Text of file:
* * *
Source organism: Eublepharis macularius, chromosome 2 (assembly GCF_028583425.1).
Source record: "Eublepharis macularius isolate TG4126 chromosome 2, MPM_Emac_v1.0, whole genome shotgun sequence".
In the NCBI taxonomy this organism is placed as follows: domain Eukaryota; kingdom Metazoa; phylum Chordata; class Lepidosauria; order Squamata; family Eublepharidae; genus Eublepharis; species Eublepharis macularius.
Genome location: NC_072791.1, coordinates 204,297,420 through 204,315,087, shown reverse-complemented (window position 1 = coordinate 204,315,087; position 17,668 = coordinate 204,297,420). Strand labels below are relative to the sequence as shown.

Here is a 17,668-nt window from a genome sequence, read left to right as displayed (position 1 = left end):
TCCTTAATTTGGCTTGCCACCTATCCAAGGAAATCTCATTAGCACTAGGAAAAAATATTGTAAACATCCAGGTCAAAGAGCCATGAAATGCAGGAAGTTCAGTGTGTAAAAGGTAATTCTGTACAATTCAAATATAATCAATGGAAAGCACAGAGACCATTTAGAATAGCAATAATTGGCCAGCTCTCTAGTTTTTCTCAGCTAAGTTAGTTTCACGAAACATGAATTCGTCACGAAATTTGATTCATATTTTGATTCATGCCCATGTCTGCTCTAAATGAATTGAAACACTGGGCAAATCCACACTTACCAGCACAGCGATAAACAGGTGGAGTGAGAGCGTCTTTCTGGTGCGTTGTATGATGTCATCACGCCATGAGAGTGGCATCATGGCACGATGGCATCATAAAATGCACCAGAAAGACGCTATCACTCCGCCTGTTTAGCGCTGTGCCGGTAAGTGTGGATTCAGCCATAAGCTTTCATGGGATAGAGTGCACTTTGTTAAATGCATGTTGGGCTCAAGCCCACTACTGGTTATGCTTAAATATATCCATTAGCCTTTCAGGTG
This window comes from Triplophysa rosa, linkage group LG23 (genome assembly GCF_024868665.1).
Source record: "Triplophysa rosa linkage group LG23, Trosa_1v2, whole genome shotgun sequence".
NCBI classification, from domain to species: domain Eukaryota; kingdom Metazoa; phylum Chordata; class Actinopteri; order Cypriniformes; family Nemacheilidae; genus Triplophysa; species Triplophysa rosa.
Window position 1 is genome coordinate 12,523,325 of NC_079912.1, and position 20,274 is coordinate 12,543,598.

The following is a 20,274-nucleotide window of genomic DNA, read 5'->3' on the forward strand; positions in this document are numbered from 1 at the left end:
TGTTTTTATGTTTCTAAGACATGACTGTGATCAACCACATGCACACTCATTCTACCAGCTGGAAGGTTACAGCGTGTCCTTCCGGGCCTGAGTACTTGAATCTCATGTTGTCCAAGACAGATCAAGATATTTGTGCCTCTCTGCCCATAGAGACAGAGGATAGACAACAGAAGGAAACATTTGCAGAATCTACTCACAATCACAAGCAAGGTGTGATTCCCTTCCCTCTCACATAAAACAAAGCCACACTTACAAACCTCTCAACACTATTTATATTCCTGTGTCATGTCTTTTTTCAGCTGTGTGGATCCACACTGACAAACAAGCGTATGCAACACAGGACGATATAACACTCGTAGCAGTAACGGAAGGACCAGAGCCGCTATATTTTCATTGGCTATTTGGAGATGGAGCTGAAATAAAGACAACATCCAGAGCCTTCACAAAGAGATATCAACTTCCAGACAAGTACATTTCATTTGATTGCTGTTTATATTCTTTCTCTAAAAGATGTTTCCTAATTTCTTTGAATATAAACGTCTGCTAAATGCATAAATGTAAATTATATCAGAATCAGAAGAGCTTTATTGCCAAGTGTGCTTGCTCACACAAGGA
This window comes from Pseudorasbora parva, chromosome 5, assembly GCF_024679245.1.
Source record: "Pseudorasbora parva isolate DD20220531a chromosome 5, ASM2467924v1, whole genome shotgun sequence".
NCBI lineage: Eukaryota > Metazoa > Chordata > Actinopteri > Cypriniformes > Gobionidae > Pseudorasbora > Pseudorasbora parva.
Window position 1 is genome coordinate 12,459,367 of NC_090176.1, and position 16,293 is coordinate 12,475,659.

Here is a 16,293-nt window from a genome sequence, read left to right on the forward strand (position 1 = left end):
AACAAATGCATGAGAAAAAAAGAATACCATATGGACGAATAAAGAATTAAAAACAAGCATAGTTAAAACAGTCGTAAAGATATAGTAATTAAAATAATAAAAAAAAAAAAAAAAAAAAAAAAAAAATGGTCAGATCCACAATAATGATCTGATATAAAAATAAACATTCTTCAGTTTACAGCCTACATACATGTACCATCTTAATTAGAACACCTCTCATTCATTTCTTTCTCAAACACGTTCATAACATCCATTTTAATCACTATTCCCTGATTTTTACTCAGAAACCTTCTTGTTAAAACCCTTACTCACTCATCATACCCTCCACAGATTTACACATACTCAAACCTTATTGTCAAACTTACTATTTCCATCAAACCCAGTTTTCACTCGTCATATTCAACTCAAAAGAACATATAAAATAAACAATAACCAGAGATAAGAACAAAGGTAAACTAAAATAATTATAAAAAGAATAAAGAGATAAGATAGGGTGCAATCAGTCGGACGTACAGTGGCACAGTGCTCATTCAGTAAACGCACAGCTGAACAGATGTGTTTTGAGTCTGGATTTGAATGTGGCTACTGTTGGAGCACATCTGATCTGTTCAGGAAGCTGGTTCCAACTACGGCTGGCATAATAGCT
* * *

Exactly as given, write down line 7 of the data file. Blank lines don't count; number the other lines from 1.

This window comes from Triplophysa rosa, linkage group LG23 (genome assembly GCF_024868665.1).